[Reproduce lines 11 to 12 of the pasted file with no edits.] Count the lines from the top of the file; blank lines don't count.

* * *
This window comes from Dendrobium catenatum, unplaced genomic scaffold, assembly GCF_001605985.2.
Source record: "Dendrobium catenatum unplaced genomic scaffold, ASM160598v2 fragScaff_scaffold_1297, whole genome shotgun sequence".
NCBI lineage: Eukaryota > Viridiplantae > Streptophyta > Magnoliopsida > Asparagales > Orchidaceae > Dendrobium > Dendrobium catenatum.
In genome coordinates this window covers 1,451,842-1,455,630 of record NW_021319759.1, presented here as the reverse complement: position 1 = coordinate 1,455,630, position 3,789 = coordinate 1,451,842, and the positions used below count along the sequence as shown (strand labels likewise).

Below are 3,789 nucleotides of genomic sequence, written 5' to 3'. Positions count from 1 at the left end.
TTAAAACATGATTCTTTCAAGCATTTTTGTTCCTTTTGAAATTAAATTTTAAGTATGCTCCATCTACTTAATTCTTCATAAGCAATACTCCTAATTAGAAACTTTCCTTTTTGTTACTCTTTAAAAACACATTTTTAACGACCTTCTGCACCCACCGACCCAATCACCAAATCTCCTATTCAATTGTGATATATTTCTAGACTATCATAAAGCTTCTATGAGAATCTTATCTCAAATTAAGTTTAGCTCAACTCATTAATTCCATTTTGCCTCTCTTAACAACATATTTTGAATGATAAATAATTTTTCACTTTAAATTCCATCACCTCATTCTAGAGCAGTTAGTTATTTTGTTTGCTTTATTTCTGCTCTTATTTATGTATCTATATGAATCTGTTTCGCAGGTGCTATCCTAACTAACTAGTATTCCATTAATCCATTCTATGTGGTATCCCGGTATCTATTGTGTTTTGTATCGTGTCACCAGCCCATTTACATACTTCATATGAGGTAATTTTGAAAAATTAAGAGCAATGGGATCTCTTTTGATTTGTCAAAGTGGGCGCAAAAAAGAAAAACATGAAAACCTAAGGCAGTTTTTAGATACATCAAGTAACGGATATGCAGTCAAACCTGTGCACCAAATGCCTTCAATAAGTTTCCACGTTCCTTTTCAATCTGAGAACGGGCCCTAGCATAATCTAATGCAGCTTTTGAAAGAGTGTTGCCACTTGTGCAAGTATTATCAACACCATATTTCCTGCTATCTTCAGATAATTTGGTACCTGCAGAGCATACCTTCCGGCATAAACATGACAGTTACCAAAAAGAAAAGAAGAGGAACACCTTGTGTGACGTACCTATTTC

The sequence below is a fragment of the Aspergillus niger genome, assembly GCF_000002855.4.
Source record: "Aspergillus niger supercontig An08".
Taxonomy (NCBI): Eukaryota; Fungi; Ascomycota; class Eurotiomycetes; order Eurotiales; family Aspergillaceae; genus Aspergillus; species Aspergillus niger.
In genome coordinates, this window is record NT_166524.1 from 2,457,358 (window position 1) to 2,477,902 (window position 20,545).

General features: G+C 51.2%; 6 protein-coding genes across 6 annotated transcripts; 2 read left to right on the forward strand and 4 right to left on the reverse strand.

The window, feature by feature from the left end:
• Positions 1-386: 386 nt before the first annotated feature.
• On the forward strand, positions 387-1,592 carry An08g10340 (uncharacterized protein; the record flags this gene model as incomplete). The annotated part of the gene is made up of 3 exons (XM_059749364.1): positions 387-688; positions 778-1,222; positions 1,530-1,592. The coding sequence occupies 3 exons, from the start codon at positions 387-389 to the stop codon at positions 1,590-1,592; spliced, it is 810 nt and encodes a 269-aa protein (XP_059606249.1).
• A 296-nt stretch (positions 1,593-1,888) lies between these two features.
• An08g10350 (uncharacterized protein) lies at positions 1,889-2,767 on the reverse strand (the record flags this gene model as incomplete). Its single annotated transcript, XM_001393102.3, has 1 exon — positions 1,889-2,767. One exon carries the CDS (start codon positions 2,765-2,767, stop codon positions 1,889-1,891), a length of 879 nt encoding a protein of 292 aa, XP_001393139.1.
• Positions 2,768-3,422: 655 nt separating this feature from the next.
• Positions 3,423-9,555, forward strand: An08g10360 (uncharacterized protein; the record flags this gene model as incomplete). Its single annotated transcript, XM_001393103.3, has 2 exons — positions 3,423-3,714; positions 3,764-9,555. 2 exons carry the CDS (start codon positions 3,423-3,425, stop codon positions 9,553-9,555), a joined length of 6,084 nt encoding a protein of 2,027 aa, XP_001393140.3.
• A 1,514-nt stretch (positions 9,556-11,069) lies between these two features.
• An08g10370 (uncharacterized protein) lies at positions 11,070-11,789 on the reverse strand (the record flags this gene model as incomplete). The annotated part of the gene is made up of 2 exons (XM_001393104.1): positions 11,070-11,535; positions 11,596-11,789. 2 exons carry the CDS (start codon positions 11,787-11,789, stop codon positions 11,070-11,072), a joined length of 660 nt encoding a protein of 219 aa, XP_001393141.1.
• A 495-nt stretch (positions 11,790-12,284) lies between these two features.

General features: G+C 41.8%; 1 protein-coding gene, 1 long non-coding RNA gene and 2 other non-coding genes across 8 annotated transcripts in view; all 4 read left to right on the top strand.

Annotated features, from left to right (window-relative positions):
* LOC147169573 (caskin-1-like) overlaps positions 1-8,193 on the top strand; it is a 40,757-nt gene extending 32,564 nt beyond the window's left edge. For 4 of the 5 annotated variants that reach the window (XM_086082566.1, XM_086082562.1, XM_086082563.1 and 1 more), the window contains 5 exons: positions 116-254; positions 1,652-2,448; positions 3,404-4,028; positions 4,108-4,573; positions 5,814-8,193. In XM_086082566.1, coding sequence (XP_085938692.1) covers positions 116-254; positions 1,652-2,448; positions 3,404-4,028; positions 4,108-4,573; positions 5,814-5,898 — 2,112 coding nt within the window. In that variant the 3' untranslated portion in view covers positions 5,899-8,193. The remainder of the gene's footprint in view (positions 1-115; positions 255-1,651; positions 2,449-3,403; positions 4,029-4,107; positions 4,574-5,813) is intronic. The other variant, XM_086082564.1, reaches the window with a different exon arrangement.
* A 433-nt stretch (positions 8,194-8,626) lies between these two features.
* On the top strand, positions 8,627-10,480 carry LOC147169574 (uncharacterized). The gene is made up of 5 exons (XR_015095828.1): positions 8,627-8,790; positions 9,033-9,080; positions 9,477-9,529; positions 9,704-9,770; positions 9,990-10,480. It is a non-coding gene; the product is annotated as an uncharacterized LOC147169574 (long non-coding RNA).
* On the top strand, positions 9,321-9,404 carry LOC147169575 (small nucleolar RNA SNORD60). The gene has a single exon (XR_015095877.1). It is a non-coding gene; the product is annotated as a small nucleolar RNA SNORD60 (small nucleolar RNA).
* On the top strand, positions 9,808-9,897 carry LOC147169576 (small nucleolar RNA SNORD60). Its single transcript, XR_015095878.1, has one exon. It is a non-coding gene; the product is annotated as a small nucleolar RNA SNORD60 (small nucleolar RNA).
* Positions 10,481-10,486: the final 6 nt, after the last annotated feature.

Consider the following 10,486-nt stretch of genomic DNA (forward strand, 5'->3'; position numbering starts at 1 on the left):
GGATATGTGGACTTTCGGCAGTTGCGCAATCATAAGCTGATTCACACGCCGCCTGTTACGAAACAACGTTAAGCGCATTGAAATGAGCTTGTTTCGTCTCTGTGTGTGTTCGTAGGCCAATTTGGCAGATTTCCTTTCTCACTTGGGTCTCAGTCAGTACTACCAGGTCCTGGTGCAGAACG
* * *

General features: G+C 51.2%; 6 protein-coding genes across 6 annotated transcripts; 2 read left to right on the forward strand and 4 right to left on the reverse strand.

The window, feature by feature from the left end: